Turkey: MOU Partner since 2003
Water-Related Programs Highlight Recent Collaboration
Bridging Asia and Europe, Turkey borders countries on both continents and boasts coastlines along the Black and Mediterranean Seas. Its nearly 80 million inhabitants reside mainly in urban areas, including more than 10 million in the city of Istanbul and close to four million in the capital of Ankara. Its economy leans toward industry and services, with the automotive, construction and electronics sectors becoming more important in addition to textiles and clothing. Of growing significance are energy-related endeavors as notably, since 2006, oil has flowed through the Baku-Tbilisi-Ceyhan pipeline to the Turkish coast on its way to international markets.
TSE and the ASTM MOU
Turkey’s national standards body, Türk Standardlari Enstitüsü, was established in 1954 and became autonomous in 1960. TSE has responsibility for standards development; testing and calibration laboratories; certification for products, services, systems, personnel, conformity to automotive legislation and CE marking; training; surveillance and inspection. TSE represents Turkey in several organizations, including the European Committee for Standardization (CEN), the European Committee for Electrotechnical Standardization (CENELEC), the International Electrotechnical Commission, the International Organization for Standardization (ISO) and others. More than 73 TSE committees mirror ISO/IEC and CEN/CENELEC groups. As a full member of CEN and CENELEC, TSE harmonizes and implements European standards as Turkish standards; it also uses ASTM International standards and participates in their development.
TSE, a memorandum of understanding partner with ASTM International since 2003, has used more than 800 ASTM standards from over 70 ASTM technical committees as normative references, as the basis for Turkish national standards or for consultation. In 2012, TSE referenced standards from numerous technical committees, particularly from D01 on Paint and Related Coatings, Materials and Applications, D02 on Petroleum Products and Lubricants, D19 on Water and D20 on Plastics. In addition, Turkish ASTM members serve on ASTM committees from steel and textiles to concrete and plastics, nuclear technology to medical products and sustainability.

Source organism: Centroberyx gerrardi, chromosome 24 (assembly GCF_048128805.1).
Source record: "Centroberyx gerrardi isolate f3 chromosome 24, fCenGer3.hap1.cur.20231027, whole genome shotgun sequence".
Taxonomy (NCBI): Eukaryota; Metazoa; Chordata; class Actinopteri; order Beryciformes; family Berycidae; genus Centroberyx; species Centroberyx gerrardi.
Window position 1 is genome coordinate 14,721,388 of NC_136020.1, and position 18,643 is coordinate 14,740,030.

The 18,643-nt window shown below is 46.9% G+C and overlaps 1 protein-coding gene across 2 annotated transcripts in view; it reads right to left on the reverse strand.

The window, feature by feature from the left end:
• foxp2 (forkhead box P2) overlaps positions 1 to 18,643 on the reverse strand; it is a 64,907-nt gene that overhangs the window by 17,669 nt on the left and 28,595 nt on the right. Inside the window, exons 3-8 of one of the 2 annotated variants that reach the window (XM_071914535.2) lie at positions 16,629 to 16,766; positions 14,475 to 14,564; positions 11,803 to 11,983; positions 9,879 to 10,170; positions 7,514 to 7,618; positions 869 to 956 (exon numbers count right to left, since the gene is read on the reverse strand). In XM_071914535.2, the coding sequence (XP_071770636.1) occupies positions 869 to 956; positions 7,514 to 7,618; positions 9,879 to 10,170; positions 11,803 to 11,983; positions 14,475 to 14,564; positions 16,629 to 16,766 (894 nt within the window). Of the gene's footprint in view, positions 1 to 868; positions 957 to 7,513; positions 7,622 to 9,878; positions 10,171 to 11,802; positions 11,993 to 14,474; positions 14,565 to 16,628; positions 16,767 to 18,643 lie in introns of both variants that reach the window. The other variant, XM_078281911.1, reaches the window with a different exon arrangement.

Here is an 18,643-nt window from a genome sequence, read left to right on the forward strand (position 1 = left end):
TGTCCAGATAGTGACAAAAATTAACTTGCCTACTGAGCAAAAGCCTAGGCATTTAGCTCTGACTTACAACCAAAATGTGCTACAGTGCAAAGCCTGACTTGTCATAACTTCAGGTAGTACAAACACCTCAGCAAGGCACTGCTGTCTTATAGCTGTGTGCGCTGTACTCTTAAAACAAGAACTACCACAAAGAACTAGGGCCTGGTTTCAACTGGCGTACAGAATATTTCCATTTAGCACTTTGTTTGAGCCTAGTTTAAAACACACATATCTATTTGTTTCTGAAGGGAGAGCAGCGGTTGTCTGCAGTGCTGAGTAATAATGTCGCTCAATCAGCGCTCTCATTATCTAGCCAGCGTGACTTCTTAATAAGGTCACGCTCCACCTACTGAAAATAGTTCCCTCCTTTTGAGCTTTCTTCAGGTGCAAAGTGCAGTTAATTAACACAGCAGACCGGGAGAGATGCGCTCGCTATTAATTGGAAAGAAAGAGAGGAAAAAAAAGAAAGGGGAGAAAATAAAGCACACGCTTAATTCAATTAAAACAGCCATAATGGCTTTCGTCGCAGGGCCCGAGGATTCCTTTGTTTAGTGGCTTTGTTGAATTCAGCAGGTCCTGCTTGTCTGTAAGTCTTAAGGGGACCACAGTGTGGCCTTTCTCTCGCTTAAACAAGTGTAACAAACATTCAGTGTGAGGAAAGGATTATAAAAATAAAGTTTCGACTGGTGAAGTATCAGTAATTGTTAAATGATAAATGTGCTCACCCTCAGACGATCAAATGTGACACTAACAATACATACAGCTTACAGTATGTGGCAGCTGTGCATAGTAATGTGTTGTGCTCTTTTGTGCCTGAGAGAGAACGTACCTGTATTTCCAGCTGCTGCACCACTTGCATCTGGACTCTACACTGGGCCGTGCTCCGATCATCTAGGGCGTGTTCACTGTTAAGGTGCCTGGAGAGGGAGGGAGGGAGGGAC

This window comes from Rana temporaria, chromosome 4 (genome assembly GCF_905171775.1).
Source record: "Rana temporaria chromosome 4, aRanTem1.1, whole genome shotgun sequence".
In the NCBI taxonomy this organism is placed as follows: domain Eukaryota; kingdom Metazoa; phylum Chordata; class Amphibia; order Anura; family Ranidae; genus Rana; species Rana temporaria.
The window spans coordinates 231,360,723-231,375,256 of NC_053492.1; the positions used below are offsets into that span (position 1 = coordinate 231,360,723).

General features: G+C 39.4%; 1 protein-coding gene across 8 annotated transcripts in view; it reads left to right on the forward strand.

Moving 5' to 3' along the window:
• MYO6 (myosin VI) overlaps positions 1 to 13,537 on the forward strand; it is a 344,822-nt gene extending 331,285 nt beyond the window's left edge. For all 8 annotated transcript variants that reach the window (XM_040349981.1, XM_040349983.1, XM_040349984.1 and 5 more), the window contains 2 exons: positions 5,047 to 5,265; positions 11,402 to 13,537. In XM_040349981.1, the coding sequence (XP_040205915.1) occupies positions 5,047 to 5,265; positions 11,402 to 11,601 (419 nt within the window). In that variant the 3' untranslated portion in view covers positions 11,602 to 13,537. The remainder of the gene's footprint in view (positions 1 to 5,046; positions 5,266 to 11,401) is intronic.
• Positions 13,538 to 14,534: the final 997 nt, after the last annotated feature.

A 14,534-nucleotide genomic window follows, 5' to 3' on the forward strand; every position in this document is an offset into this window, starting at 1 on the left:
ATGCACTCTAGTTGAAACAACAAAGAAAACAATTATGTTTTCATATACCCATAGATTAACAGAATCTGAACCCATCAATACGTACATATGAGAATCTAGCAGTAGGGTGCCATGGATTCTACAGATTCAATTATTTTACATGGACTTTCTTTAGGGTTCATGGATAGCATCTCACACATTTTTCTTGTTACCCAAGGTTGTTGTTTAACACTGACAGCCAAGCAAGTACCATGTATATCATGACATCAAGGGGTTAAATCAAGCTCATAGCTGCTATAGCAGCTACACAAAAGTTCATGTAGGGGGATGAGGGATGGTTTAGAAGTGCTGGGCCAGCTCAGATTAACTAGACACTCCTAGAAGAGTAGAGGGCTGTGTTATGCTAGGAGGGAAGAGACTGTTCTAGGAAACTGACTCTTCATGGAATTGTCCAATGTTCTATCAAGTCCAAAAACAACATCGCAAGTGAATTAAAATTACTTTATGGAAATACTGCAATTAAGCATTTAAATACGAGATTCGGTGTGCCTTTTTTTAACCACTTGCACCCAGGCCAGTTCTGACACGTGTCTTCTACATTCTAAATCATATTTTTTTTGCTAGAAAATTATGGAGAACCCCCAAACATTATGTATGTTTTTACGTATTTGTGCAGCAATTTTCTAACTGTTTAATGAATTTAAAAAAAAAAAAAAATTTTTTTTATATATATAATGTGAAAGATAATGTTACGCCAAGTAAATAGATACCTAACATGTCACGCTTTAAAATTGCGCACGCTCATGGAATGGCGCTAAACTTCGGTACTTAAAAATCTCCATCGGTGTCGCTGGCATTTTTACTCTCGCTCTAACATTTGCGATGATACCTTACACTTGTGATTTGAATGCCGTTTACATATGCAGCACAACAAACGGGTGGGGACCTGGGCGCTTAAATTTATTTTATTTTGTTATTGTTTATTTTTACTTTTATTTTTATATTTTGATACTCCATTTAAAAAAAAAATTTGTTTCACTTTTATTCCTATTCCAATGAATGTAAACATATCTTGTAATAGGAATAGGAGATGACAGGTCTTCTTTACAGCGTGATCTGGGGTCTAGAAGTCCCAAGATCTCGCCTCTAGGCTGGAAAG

The TSE and ASTM MOU partnership has facilitated communication and built cooperation. Training provides a tangible example of this cooperation, which includes the participation of Bekir Çengelci, a director in the TSE president’s office, in the 2012 ASTM Standards Expert Program. Also highlighting the cooperation is the December 2012 visit to Turkey by Jay Gandhi, Ph.D., to discuss ASTM International with government ministry representatives at TSE headquarters and to present at an international symposium on industrial water technologies. Gandhi is regulatory affairs manager for Metrohm USA, Riverview, Fla., and chairman, ASTM Subcommittee D19.05 on Inorganic Constituents in Water, part of Committee D19 on Water. Water is of concern in Turkey because of its limited quantity and quality.
At TSE, Gandhi spoke with some 20 representatives of various Turkish government ministries — agriculture, environment, health and petroleum among them — about water standards used for the analysis of organics and inorganics as well as how tests are used to help control water quality. He says that his meeting involved discussion of several standards areas, including plastics and petroleum, in addition to water.
At ENSUTEK, the 1st International Industrial Water Technologies Symposium and Fair in Bursa, Turkey, which was largely geared toward water contaminants and purification, Gandhi contributed a presentation about ASTM International, Committee D19 and its development of water standards. Gandhi says, “As countries like Turkey bring their quality of life to a higher standard, ASTM standards help them in this journey much faster with less effort, especially for universal precious commodities like water.”
Learn more about the ASTM International MOU Program.